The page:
What is School Choice?
School choice means giving parents the power to select the best education environments for their children. National School Choice Week celebrates all of the K – 12 education options that parents can choose – or want to be able to choose – for their kids. These options include:
National School Choice Week does not preference one type of choice above another. Instead, we believe that parents themselves are best qualified to make decisions for their children.
What does support for school choice look like?
School choice supporters come from all walks of life and each family is looking for something different in the right education environment for their child. Because the options available to parents differ around the country, different types of choice are more or less favored in different states. On a national scale:
Traditional Public Schools:
Open enrollment policies allow parents to select the best traditional public schools for their children, regardless of where the school is located. In 11 states parents are permitted to select any school for their child, in any school district, without restrictions or limitations on the parent’s choice. 19 states offer open enrollment programs that are subject to restrictions or limitations. An additional 17 states have allowed districts and schools to decide whether to participate in open enrollment.
Dark Red: Unrestricted open enrollment in any district, without limitations
Light Red: Open enrollment options available, with some limitations or restrictions
Orange: The state has left it up to districts and schools to choose to allow open enrollment; some options may be available in your area.
Public Charter Schools
Charter schools are public schools that are allowed the freedom to be more innovative, while being held accountable for student achievement. Charter schools are always public schools, and they are not allowed to charge tuition. There are currently more than 6,900 charter schools in the U.S. serving more than 3.1 million children. As shown on this map, 44 states and the District of Columbia have passed laws allowing for the creation of public charter schools. The number of students in charter schools has more than doubled in the last ten years.
More school districts are embracing school choice options through theme-based magnet schools and magnet programs.Magnet schools are public schools that are operated by school districts or groups of school districts. Magnet schools are free to attend and have a focused theme or aligned curriculum, such as science, math, or the arts. There are more than 4,300 magnet schools across the country serving 3.5 million children. Because of high demand, three-quarters of all magnet schools use a lottery system to select their students from a pool of applicants. In addition, there are thousands of magnet programs within traditional public schools nationwide. As indicated on this map, magnet schools, theme-based schools, or magnet programs are permitted in each of the 50 states and the District of Columbia, however Hawaii, North Dakota, South Dakota, and Wyoming do not have any magnet schools currently operating.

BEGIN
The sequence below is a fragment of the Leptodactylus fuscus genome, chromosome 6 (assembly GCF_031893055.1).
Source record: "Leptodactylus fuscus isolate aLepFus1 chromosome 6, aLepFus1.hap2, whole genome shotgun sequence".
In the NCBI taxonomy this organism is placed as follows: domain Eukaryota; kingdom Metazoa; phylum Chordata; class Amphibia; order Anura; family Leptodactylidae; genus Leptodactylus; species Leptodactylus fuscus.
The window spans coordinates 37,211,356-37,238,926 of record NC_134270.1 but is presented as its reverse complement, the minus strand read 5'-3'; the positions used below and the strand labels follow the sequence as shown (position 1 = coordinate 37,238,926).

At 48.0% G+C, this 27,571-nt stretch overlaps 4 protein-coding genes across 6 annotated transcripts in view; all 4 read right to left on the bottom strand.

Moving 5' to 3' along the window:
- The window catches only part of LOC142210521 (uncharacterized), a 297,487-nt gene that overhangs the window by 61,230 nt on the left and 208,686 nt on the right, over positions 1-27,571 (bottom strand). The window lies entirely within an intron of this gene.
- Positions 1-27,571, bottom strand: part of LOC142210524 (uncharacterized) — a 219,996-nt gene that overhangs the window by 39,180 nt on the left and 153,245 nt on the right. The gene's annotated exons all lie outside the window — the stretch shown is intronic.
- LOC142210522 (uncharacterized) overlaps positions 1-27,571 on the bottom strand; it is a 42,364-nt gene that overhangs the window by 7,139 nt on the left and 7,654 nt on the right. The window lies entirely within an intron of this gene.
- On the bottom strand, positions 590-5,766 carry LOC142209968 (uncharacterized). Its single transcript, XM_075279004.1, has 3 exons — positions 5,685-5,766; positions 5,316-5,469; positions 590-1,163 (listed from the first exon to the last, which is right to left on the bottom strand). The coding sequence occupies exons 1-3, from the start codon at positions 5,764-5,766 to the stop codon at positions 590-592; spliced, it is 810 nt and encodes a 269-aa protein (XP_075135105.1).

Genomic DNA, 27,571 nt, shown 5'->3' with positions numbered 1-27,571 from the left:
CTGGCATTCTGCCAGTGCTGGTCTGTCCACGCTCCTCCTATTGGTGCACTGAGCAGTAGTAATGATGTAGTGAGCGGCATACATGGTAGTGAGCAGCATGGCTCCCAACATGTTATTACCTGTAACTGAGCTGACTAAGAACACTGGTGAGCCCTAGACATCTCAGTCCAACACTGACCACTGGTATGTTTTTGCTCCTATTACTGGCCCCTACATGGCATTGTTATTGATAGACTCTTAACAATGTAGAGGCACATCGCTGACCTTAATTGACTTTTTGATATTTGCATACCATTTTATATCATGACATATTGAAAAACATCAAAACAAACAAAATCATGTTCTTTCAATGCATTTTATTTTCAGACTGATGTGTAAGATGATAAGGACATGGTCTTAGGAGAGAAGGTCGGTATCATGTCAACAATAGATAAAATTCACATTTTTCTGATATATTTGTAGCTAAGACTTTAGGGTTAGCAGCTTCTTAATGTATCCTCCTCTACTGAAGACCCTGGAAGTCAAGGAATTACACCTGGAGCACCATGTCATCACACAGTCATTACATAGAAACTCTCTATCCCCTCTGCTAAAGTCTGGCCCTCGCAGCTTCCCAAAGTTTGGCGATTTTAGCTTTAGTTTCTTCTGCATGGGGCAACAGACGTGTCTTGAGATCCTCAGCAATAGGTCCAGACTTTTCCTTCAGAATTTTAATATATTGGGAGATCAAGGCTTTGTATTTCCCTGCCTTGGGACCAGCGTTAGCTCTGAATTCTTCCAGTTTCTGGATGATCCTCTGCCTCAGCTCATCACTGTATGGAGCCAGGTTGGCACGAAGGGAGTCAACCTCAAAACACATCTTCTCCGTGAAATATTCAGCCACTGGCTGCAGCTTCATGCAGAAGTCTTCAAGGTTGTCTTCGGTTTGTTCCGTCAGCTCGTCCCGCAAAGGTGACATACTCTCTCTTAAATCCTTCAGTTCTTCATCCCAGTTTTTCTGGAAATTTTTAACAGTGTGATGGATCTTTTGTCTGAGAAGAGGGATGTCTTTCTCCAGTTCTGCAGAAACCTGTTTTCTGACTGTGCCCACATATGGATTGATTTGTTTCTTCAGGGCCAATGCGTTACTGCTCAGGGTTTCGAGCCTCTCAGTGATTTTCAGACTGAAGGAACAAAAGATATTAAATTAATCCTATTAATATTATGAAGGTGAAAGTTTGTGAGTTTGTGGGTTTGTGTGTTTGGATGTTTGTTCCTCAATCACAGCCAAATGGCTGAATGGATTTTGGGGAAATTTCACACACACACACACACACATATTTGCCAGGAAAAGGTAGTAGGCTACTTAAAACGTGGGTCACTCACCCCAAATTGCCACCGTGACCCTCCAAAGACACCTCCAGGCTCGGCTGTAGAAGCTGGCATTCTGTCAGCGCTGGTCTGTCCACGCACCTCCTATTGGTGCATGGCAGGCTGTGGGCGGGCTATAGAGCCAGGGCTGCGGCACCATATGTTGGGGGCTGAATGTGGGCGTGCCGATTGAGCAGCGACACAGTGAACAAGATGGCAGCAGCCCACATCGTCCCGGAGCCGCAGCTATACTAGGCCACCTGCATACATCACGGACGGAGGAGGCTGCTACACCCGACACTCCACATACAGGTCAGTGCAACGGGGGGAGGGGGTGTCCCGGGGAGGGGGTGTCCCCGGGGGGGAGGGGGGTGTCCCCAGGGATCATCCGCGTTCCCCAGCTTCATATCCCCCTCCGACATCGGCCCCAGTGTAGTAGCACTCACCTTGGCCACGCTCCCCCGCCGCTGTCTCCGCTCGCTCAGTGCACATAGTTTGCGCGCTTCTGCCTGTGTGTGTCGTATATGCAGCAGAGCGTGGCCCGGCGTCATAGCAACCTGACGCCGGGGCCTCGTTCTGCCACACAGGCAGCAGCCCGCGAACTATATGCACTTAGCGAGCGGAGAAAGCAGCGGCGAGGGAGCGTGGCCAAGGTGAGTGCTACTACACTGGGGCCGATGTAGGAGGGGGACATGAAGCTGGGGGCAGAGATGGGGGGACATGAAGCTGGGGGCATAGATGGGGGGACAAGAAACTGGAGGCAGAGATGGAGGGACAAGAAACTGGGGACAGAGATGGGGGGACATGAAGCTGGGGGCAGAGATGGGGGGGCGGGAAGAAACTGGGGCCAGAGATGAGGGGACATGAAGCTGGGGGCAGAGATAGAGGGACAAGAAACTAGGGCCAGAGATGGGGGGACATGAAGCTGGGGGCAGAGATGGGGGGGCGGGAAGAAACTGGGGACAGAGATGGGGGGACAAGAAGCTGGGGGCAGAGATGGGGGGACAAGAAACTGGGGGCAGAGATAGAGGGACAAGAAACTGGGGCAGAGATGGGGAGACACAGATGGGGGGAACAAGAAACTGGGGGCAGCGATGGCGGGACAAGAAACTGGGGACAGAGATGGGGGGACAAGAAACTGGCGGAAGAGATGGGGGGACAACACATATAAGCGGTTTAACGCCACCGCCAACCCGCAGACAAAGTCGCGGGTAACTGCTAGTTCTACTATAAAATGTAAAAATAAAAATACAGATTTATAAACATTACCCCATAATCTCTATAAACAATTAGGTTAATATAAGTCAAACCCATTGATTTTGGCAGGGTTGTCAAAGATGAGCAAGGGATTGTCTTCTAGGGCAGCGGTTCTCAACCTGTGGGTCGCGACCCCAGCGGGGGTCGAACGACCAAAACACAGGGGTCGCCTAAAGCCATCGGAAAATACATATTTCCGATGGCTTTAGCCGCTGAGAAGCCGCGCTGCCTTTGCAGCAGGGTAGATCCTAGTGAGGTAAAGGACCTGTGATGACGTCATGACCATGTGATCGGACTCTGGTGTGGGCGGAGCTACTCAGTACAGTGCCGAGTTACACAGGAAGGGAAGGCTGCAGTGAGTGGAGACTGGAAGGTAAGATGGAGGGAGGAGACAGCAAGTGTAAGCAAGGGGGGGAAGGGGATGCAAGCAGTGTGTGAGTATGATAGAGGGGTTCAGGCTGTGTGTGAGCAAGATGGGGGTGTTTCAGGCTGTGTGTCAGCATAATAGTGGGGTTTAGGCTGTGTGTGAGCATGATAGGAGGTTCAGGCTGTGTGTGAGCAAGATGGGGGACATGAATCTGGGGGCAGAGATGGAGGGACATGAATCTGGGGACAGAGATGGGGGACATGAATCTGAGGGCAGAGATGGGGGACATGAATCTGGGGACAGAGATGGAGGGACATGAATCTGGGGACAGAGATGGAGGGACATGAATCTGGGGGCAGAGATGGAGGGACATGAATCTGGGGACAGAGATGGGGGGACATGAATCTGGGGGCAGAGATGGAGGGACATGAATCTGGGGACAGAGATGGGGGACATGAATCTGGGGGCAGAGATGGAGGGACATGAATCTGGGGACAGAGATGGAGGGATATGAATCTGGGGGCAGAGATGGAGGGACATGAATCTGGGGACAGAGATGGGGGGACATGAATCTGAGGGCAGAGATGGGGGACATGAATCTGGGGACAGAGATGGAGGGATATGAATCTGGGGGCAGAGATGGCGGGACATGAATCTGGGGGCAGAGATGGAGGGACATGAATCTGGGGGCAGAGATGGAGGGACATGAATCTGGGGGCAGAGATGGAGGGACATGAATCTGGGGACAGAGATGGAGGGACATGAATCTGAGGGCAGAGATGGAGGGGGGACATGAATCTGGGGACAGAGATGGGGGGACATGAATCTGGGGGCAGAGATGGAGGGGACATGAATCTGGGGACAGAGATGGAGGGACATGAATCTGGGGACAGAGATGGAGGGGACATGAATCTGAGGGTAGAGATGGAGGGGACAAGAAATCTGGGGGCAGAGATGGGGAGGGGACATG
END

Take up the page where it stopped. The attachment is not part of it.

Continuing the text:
Private School Choice
Private school choice programs put nonpublic schooling in the reach of more than a million families nationwide. In 2017, 30 states and the District of Columbia offer some type of private school choice initiatives. Some of these initiatives are scholarship programs, allowing parents to use state-funded opportunity scholarships, education savings accounts, or corporate-funded tuition assistance to send their children to qualifying private schools. Other states offer tax deduction programs, allowing parents to deduct all or a portion of private school tuition from their state income taxes.
22 states and Washington, D.C. offer only scholarship programs, 7 states offer both scholarship and deduction programs, and 1 state offers a only deduction program.
Online Learning and Course Access
Virtual academies instruct students through rigorous online or digital curricula. These schools are free public schools, managed by state authorities, or independent public providers such as school districts and charter schools.
Students in 34 states and the District of Columbia have the opportunity to attend full-time, statewide, tuition-free virtual academies.
In addition, 27 states permit students in nonpublic schools to participate in public online courses in addition to their brick-and-mortar schooling. 15 of these states charge something for course access and 12 offer it free to all families. This allows parents to customize the educational experiences of their children by combining online learning with homeschooling or private education. This policy is known as dual enrollment or course access.
Homeschooling is the process of parents educating children in the home, and many families choose to collaborate via tutorials, co-operatives, and extracurricular leagues to enhance the home education experience. Nearly 2 million children –or 3 percent of the American student population –are educated in the home. As shown on this map, all states permit parents to educate their children in the home.